Additionally, the physical properties of hydrogen and the excessive amounts of pressure needed to store hydrogen make it a difficult and costly fuel to transport in large quantities by road or pipeline. For example, the European Hydrogen Backbone aims to build dedicated hydrogen transport infrastructure spanning 40 000 kilometres across Europe, which requires an estimated total investment of 43 - 81 billion Euros.
Not the silver bullet we think it is
Outside of costs, safety concerns and infrastructure challenges, hydrogen might not be as green as advertised if conventional methods are used to produce hydrogen. According to a recent study, hydrogen produced by the steam reforming of methane in natural gas (the current most common form of hydrogen production in the world, also known as blue hydrogen) is far from being low carbon as greenhouse gas emissions from its production are quite high. The study observes that the greenhouse gas footprint of hydrogen produced in this manner is more than 20% greater than natural gas or coal for heat, and some 60% greater than burning diesel oil for heat.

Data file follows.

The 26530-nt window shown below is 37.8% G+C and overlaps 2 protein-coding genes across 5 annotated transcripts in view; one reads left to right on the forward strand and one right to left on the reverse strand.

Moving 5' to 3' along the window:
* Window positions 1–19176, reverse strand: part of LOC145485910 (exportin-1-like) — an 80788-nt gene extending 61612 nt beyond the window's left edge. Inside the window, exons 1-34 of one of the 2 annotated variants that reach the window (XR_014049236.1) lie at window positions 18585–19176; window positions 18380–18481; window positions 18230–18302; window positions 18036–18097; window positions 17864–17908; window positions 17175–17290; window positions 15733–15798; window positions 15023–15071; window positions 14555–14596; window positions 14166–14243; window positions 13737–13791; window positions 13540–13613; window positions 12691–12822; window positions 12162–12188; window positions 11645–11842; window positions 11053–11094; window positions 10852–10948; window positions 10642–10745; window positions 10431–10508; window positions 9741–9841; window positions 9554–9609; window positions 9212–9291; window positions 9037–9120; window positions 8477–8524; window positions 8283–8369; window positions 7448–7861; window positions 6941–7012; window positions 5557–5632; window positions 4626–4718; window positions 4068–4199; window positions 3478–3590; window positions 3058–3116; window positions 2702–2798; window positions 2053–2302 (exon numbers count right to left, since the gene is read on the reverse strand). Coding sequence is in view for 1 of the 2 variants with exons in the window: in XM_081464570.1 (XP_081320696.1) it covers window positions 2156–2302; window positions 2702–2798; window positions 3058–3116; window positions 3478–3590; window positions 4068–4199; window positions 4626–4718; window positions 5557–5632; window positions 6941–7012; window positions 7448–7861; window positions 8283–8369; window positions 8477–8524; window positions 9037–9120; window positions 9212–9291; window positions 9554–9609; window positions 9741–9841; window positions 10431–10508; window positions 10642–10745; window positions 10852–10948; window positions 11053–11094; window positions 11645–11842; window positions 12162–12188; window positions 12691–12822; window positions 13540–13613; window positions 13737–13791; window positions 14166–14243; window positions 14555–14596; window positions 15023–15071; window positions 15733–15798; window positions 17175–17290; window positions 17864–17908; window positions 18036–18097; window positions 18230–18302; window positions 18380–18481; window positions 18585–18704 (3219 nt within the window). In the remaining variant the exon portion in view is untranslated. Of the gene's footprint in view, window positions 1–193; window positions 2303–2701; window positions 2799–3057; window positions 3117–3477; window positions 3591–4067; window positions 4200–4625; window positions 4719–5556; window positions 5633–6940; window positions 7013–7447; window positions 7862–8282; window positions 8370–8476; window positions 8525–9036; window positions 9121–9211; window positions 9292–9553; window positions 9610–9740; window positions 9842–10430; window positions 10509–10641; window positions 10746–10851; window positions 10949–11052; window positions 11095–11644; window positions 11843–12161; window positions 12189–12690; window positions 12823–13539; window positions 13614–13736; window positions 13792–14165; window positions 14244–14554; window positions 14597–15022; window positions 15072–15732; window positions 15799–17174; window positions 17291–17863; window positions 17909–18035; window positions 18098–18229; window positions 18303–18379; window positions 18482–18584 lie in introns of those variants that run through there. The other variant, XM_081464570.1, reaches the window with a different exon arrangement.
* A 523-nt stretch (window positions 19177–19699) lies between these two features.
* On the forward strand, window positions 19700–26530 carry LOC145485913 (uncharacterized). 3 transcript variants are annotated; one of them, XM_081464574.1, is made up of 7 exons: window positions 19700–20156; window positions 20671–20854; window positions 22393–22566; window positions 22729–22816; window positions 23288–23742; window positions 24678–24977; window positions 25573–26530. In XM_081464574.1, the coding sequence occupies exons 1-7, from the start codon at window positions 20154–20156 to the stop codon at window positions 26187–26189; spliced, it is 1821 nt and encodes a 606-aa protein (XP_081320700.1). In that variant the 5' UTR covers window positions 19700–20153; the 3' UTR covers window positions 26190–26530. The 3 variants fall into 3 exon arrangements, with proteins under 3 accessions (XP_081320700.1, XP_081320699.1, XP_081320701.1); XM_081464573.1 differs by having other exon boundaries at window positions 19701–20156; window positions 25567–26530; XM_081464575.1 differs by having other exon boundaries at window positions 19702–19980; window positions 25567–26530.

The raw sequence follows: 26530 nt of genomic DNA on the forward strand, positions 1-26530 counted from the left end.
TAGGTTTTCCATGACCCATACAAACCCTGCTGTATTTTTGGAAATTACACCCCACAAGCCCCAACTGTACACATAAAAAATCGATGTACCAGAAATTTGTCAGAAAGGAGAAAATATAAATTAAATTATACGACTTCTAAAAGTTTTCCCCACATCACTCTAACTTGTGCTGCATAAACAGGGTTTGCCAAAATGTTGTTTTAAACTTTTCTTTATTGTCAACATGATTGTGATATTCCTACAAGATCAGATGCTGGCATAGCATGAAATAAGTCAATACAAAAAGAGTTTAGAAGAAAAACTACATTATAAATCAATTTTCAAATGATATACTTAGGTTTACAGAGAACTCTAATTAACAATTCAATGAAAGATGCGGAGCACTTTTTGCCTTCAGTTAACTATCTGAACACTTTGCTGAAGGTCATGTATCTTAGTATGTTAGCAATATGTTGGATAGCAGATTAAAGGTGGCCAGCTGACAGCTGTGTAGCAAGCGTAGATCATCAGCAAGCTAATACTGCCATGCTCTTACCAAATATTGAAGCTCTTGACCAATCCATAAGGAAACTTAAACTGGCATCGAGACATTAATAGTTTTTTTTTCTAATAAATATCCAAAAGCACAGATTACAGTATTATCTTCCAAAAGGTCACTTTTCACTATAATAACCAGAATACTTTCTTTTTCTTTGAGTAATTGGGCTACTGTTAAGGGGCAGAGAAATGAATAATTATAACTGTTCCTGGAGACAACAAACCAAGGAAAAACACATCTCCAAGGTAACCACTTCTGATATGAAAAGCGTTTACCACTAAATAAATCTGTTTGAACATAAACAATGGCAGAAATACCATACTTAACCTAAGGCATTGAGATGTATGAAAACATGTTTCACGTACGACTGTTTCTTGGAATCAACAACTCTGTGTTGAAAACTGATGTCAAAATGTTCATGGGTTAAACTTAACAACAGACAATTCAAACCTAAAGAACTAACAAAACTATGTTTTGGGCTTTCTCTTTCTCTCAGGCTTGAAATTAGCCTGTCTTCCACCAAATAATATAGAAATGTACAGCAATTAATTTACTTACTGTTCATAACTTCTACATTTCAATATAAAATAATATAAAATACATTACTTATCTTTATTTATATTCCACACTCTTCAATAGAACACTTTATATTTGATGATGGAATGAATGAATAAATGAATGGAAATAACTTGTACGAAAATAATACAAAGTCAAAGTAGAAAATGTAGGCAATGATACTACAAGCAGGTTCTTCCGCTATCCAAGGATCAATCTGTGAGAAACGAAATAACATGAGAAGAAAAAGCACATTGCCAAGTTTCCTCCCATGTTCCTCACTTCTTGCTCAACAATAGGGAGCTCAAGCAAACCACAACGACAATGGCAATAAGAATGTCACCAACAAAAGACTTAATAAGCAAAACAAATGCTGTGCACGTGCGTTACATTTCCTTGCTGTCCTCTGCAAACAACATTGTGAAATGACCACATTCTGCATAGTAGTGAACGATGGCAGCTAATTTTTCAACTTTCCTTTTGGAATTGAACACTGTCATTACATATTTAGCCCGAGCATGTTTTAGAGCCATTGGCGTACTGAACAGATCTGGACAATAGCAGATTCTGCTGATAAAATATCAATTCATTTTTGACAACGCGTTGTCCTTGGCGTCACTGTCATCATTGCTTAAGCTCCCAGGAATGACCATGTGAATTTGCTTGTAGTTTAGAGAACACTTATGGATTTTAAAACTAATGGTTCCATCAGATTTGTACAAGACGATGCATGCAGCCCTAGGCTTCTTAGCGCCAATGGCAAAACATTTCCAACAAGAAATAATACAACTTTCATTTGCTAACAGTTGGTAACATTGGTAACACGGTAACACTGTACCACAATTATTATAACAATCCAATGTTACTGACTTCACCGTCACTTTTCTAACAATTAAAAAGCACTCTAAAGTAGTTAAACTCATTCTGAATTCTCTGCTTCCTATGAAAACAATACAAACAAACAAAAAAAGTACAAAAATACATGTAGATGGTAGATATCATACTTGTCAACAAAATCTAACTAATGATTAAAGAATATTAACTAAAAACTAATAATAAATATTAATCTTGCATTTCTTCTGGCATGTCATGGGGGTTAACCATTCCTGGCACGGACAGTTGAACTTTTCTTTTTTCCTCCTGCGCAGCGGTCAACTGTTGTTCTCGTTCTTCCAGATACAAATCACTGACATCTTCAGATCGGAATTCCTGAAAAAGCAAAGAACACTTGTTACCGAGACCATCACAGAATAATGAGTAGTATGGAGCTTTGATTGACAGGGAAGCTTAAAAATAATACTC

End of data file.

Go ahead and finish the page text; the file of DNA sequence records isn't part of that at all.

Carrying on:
Also, the production of hydrogen fuel requires more energy than the fuel can provide. Basically, consuming higher electrical energy to produce hydrogen to in turn generate less electrical energy is not the smartest of ideas. It may in fact be wasteful.
Green hydrogen, on the face of it, is the answer for an emissions-friendly energy source. However, as it is very costly to produce and the difficulties of storing and distributing hydrogen remain, we must be aware of the challenges South Africa will face in its pursuit of hydrogen as an alternative energy source. We must therefore not be reckless in our thinking that hydrogen could be the panacea to all the energy problems in South Africa and in the wider world.
Written by Bridgett Majola, Banking & Finance Lawyer, and Partner; Gavin Noeth, Infrastructure & Projects Senior Consultant; and Pooja Pundit, Candidate Attorney at international corporate law firm CMS South Africa.